The Republicans have a short memory. They tried this before and were stopped dead in their tracks. The elderly vote.

  3. doug says

    Thanks Des.
    Apparently, enough Democrats put pressure on Obama that he is now going to back off on suggestions to cut Social Security..for now.
    Millions and millions of Americans would have seen their benefits cut by as much as 35% if Obama had gone ahead and raised the age of eligibility.
    That would have been shocking when you really think about it. Shocking.
    Thanks to all who publicized this issue, and that includes the bloggers and commenters on the Daily Hurricane (:

  4. carguy says

    One of the “lowlights” of any year there is a democrat in the White House (Not that that happens a lot lately) is the “republican response to the state of the union”. I always watch. But, I have my wife tie me to a chair, compeltely immobile, with a bit in my mouth so I can’t bite off my tongue.
    I supposse that with Mr. Ryan delivering the “message” from the despicable bastards across the aisle, that will prove to be a good plan.
    If ONLY I could hack into the audio feed in the middle of his address and yell “YOU LIE”.

  5. carguy says

    I have NEVER been a big fan of the other side getting the last word. Irrespective of the party. If you ain’t the president, you shouldn’t GET a captive audience for your message. Just my opinion. I could be wrong.
    Seating tonight SHOULD be interesting………

  6. carguy says

    How, exactly, do you suppose that the SOTU will play out with the republicans, sitting on their hands with their thumb in their ear, while a neighboring democrat is up on his feet applauding the president and his plan to bring the country back for the brink of disaster? A “brink” made possible by, guess who, the despicable lying bastards who usually sit on the other side of the aisle chanting “NO, NO, HELL NO!” and “YOU LIE”.
    Sure to be an “E Ticket” ride.

  7. WindorSolarPlease says

    Some of the elites would like to see Social Security and Medicare end, because it is not a profit to them, and they don’t care.
    Some would rather give out coupon vouchers, that we can use towards getting our own, through Corporations.
    I can see in the future that they will have their way, just because they can.
    For now, I would be very surprised if the President touched Social Security or Medicare.

  8. PJCarz says

    Carguy and AlienHunter make good points. I wonder how it will go tonight? Will somebody turn to his neighbor and start something? On the other hand, they might all just sit there like the “see no evil, hear no evil, say no evil” monkeys that so many of them are.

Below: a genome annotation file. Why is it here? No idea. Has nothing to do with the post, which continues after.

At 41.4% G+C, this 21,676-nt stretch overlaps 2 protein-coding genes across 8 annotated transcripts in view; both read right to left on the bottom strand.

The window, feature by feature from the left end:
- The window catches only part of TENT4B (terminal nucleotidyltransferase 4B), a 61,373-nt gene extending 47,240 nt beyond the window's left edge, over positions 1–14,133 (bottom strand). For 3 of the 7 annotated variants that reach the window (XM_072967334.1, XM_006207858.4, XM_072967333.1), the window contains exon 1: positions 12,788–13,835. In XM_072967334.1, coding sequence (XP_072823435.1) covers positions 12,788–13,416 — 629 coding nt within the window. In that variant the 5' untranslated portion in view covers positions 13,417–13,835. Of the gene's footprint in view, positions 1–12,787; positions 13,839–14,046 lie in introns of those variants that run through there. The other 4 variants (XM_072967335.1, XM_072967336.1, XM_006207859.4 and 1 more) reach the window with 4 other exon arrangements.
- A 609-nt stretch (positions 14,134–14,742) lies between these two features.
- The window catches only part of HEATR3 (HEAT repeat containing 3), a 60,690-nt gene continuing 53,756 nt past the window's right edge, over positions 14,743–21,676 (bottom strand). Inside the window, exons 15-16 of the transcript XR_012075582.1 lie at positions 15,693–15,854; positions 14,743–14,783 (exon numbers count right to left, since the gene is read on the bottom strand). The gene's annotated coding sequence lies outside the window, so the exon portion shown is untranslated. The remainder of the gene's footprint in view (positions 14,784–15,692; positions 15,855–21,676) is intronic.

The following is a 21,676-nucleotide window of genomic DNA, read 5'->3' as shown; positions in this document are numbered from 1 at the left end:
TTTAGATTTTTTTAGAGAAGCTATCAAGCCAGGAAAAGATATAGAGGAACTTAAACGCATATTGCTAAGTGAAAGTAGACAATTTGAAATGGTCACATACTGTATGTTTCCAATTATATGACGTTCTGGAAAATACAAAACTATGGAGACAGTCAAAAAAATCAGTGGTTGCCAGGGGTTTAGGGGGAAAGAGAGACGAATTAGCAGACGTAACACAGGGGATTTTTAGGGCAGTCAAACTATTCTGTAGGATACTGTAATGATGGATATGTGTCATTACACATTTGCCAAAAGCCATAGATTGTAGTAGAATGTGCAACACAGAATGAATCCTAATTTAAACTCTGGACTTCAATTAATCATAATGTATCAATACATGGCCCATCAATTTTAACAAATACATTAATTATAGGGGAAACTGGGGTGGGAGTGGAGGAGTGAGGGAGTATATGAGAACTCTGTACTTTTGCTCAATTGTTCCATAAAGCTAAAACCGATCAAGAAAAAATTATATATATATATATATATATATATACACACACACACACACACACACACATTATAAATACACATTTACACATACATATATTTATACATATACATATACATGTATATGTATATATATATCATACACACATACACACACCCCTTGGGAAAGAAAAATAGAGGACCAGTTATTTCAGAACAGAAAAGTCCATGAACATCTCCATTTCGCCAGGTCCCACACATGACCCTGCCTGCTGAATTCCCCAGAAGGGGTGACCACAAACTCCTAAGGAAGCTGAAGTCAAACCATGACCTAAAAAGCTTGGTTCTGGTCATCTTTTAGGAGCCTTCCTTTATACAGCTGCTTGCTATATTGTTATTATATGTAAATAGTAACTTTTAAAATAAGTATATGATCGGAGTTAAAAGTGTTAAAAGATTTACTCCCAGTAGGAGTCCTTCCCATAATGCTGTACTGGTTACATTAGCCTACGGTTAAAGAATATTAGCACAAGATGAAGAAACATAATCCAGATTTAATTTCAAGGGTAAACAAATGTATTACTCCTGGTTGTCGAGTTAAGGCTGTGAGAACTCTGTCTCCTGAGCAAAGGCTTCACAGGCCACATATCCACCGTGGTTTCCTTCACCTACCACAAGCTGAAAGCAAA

I’ve got my ears open about Social Security, too. I’m old enough that it matters in the near future. I paid in on 100% of my salary for all my working life. Those folks who have a portion or most of their wages exempt on account of the law aren’t to blame, but the writers of the laws certainly are.
    The most reasonable thing seems to be to make benefits means-tested. But as we saw with stopping tax cuts for the rich, that won’t fly with the GOPs. Grrrr.

  9. Shortstuff says

    Was anyone else offended by the political cartoon concerning Social Security in today’s Houston Chronicle?
    I was. The artist evidently believes that seniors on SS get a boatload of money every month and are living high and wide. Frankly, it seems to be a very small amount. There are too many seniors who are dependent upon that SS check to just stay alive. I resent some jackwagon portraying a senior citizen as someone lying on a chaise lounge, surrounded by space heaters and being waited upon by the Democrats and the president, while the rest of the country is under a blanket of snow. I resent that.
    Senior citizens worked hard their entire lives. They EARNED that benefit, dammit! It keeps many of them out of homeless shelters or off the streets. It may keep them from having to eat CAT FOOD. Seniors are the most vulnerable and should be treated with the dignity they deserve.
    Damned jackwagon. Talk about the elephant in the room!

Leave a Reply

Your email address will not be published. Required fields are marked *

× three = 21

You may use these HTML tags and attributes: <a href="" title=""> <abbr title=""> <acronym title=""> <b> <blockquote cite=""> <cite> <code> <del datetime=""> <em> <i> <q cite=""> <strike> <strong>